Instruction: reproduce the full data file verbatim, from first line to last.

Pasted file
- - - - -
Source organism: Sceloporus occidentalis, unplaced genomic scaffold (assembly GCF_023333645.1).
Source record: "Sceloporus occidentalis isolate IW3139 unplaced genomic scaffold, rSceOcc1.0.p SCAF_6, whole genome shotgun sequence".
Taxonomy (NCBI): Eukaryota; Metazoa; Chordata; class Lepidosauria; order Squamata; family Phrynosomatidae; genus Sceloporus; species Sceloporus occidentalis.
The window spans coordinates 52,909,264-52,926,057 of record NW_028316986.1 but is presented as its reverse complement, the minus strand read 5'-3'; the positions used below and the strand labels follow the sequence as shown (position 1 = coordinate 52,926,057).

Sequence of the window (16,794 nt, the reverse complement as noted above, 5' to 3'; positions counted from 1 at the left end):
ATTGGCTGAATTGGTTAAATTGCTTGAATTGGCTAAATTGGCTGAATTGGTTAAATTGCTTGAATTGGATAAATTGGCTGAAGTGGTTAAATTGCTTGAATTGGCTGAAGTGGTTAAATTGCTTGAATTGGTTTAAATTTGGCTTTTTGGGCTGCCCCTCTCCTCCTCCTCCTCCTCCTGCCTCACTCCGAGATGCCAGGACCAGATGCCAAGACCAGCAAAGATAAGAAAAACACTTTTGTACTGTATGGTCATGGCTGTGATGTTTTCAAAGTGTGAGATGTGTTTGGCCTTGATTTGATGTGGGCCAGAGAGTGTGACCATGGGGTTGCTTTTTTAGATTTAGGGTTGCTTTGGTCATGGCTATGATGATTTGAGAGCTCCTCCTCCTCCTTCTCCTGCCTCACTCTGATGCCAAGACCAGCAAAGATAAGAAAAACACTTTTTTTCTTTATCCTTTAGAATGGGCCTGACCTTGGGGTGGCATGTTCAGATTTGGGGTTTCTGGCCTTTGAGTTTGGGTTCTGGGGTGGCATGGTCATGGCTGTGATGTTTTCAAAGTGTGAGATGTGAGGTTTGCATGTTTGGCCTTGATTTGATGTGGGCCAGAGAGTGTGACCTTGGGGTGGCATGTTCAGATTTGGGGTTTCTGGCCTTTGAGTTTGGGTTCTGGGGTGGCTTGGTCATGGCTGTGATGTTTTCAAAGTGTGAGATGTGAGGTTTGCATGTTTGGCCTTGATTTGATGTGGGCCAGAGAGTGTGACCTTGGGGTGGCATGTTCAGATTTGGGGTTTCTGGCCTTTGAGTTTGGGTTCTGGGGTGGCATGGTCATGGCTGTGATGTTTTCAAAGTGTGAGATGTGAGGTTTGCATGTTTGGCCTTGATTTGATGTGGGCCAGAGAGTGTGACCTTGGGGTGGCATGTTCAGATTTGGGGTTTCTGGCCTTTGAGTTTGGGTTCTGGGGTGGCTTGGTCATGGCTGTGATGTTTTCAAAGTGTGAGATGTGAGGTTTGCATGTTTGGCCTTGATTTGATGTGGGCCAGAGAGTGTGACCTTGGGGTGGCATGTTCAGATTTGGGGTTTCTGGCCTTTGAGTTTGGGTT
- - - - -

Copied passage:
Source organism: Sceloporus occidentalis, unplaced genomic scaffold (assembly GCF_023333645.1).
Source record: "Sceloporus occidentalis isolate IW3139 unplaced genomic scaffold, rSceOcc1.0.p SCAF_6, whole genome shotgun sequence".
Taxonomy (NCBI): Eukaryota; Metazoa; Chordata; class Lepidosauria; order Squamata; family Phrynosomatidae; genus Sceloporus; species Sceloporus occidentalis.
The window spans coordinates 52,909,264-52,926,057 of record NW_028316986.1 but is presented as its reverse complement, the minus strand read 5'-3'; the positions used below and the strand labels follow the sequence as shown (position 1 = coordinate 52,926,057).

Sequence of the window (16,794 nt, the reverse complement as noted above, 5' to 3'; positions counted from 1 at the left end):
ATTGGCTGAATTGGTTAAATTGCTTGAATTGGCTAAATTGGCTGAATTGGTTAAATTGCTTGAATTGGATAAATTGGCTGAAGTGGTTAAATTGCTTGAATTGGCTGAAGTGGTTAAATTGCTTGAATTGGTTTAAATTTGGCTTTTTGGGCTGCCCCTCTCCTCCTCCTCCTCCTCCTGCCTCACTCCGAGATGCCAGGACCAGATGCCAAGACCAGCAAAGATAAGAAAAACACTTTTGTACTGTATGGTCATGGCTGTGATGTTTTCAAAGTGTGAGATGTGTTTGGCCTTGATTTGATGTGGGCCAGAGAGTGTGACCATGGGGTTGCTTTTTTAGATTTAGGGTTGCTTTGGTCATGGCTATGATGATTTGAGAGCTCCTCCTCCTCCTTCTCCTGCCTCACTCTGATGCCAAGACCAGCAAAGATAAGAAAAACACTTTTTTTCTTTATCCTTTAGAATGGGCCTGACCTTGGGGTGGCATGTTCAGATTTGGGGTTTCTGGCCTTTGAGTTTGGGTTCTGGGGTGGCATGGTCATGGCTGTGATGTTTTCAAAGTGTGAGATGTGAGGTTTGCATGTTTGGCCTTGATTTGATGTGGGCCAGAGAGTGTGACCTTGGGGTGGCATGTTCAGATTTGGGGTTTCTGGCCTTTGAGTTTGGGTTCTGGGGTGGCTTGGTCATGGCTGTGATGTTTTCAAAGTGTGAGATGTGAGGTTTGCATGTTTGGCCTTGATTTGATGTGGGCCAGAGAGTGTGACCTTGGGGTGGCATGTTCAGATTTGGGGTTTCTGGCCTTTGAGTTTGGGTTCTGGGGTGGCATGGTCATGGCTGTGATGTTTTCAAAGTGTGAGATGTGAGGTTTGCATGTTTGGCCTTGATTTGATGTGGGCCAGAGAGTGTGACCTTGGGGTGGCATGTTCAGATTTGGGGTTTCTGGCCTTTGAGTTTGGGTTCTGGGGTGGCTTGGTCATGGCTGTGATGTTTTCAAAGTGTGAGATGTGAGGTTTGCATGTTTGGCCTTGATTTGATGTGGGCCAGAGAGTGTGACCTTGGGGTGGCATGTTCAGATTTGGGGTTTCTGGCCTTTGAGTTTGGGTT